(Score: 1, Informative) by Anonymous Coward on Tuesday February 01 2022, @04:24PM
Great Lakes?? Iceland says hold my beer. [icelandmag.is]
(Score: -1, Troll) by Anonymous Coward on Tuesday February 01 2022, @04:58PM
Banana plants evolved alongside Blacks and Latinos, which is why they multiply out of control even in areas you wouldn't expect.
Canines also evolved around man, but only White men were smart enough to domesticate them. Blacks and Mexicans only started domesticating them after they invented choke-chains and dogfighting.
(Score: 0, Funny) by Anonymous Coward on Tuesday February 01 2022, @12:55PM (1 child)
He can remove Mitchell and Young from Spotify.
Imagine what he could do with heavy metal.
(Score: 4, Touché) by DeathMonkey on Tuesday February 01 2022, @05:04PM
Joe Rogan on heavy metals?
I'm guessing he could make money by telling dumb people that ingesting lead is totally fine!
(Score: 3, Interesting) by Rich on Tuesday February 01 2022, @01:49PM (18 children)
So you move the trace amounts of heavy metals into large amounts of organically grown biochar. After that it's no longer biochar, but toxic-char, and a lot of that. Where do you get rid of that?
Maybe they could hydrate the waste with bio-hydrogen, siphon off the resulting alkanes and then process the smaller amount of residue for whatever is left over?
(Score: 0, Disagree) by Anonymous Coward on Tuesday February 01 2022, @02:14PM (8 children)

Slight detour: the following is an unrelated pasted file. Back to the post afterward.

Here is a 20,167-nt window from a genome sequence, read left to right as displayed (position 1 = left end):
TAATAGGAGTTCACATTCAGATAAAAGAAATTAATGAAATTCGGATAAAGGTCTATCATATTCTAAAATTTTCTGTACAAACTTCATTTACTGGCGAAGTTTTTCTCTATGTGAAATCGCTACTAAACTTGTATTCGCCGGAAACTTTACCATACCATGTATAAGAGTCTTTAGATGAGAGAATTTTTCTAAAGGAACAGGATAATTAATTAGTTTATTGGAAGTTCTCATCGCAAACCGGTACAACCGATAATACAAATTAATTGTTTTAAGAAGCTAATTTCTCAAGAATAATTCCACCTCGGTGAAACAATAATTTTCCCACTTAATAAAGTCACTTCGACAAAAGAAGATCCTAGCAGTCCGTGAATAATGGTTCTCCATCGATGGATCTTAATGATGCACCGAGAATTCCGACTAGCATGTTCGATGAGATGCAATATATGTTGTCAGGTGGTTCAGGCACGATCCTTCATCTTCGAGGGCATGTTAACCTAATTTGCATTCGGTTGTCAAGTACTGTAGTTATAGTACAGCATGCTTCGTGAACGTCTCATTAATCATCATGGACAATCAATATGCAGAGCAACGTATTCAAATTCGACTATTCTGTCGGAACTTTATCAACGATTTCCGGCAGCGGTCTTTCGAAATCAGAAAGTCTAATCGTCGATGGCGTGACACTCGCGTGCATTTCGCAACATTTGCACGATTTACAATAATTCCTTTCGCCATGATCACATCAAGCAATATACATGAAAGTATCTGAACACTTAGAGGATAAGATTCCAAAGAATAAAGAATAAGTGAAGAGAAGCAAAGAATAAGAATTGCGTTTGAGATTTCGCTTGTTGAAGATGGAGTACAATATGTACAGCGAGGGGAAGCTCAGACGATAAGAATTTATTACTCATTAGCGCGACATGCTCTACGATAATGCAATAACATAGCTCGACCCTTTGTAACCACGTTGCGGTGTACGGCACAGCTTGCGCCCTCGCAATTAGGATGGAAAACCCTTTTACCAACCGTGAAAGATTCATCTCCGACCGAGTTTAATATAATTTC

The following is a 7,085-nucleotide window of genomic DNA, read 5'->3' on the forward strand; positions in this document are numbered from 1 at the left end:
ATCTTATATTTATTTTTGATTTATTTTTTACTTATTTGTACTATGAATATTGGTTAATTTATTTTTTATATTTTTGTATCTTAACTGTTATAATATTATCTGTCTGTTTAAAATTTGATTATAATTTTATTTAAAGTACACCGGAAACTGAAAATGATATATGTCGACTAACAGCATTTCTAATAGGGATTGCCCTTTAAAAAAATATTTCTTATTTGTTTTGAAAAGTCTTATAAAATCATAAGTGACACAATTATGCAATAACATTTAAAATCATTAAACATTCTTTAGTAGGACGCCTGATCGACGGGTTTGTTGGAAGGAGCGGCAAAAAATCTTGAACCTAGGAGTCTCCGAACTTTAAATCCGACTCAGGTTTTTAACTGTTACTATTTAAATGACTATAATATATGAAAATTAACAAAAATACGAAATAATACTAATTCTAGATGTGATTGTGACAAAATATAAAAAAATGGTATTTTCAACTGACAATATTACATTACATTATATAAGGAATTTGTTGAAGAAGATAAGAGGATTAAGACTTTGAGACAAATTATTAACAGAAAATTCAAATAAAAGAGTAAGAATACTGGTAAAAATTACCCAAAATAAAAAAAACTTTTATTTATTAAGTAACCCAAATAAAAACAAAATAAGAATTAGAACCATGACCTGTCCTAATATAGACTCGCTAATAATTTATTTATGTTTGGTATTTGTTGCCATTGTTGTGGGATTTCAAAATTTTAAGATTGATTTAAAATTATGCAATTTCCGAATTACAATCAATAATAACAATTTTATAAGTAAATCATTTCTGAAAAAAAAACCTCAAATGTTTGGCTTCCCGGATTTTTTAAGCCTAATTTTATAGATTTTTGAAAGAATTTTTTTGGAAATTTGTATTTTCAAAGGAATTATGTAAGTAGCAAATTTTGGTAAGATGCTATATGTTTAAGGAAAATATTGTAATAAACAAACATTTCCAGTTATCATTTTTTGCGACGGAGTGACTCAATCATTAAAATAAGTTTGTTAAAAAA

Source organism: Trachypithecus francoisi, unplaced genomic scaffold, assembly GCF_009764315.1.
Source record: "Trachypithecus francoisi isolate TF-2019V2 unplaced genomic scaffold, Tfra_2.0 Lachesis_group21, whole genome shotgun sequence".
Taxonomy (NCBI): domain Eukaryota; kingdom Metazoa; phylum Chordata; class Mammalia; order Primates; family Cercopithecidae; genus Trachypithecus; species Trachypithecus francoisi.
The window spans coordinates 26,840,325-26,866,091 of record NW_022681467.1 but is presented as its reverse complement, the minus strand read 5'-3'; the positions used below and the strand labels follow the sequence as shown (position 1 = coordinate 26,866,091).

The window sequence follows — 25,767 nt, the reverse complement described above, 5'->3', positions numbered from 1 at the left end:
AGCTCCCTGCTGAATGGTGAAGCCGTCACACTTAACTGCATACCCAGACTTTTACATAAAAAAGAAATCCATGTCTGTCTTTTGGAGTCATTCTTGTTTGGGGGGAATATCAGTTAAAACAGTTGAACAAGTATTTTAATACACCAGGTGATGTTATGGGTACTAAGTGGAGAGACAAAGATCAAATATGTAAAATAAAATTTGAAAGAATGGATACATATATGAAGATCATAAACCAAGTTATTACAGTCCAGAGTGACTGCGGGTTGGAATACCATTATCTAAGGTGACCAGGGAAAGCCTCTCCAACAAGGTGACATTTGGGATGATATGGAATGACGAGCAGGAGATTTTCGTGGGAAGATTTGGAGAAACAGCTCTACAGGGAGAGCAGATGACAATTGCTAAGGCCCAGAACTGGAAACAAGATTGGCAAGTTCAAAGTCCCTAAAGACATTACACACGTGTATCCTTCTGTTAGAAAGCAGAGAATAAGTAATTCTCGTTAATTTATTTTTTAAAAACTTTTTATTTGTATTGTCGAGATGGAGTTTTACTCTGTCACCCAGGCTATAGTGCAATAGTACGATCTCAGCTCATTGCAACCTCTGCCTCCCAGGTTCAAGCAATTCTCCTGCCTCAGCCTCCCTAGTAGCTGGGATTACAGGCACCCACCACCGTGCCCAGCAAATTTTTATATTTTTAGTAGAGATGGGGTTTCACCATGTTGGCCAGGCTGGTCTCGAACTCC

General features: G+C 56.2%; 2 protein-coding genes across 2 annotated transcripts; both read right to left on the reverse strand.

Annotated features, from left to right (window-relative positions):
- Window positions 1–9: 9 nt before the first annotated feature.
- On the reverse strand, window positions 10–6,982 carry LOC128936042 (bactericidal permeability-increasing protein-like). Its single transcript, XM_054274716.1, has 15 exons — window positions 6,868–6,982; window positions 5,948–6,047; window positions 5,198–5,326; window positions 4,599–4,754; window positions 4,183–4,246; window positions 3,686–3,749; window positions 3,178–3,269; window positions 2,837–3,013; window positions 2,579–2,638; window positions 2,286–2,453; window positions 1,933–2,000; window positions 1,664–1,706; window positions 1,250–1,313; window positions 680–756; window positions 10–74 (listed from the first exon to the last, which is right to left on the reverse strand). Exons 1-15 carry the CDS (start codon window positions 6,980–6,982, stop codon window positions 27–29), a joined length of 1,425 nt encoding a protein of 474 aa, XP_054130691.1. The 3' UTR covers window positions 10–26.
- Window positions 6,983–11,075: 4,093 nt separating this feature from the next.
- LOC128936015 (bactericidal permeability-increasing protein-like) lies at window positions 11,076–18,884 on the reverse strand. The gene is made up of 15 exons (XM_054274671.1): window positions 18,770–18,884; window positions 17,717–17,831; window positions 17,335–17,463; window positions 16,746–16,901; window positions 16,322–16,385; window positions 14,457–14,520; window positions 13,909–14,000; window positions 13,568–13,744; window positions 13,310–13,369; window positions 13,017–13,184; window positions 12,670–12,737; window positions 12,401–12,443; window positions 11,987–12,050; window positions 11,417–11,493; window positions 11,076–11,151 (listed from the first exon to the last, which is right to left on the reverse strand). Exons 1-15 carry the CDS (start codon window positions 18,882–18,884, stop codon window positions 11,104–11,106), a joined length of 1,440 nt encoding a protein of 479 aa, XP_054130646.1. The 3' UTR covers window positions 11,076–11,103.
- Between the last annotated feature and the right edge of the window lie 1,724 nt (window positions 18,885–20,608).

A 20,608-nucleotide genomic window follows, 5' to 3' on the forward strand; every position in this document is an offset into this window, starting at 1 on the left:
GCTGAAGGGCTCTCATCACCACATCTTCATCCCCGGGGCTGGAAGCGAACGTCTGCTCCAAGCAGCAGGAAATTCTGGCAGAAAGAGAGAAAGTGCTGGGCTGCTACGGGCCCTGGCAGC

They used to promote it for carbon capture and to increase soil fertility. It didn't do either. Now they're trying to push it for this. I've got no idea why some people are so hung up on effing charcoal.
(Score: 2) by ElizabethGreene on Tuesday February 01 2022, @05:11PM (7 children)
Do you have any additional data on Biochar failing to increase soil fertility? I haven't followed up on that research in a while and my recollection is that the results were promising.
(Score: 1, Interesting) by Anonymous Coward on Tuesday February 01 2022, @08:10PM (6 children)
I don't feel like Googling it right now.
After the hype, experiments were carried out by universities in the US for fertility changes with biochar added. Sometimes the biochar had no effect on fertility, and sometimes it decreased it. I don't think there were any significant cases of biochar making the soil more fertile. What you have to bear in mind is that biochar is quite porous and tended to lock away nutrients. bio char proponents are trying to mimic the fertile soils found in some parts of the Amazon jungle known as "terra preta do indio", or Indian black earth. These deposits are the result of basically garbage pits where a lot of organic matter was burned and tossed.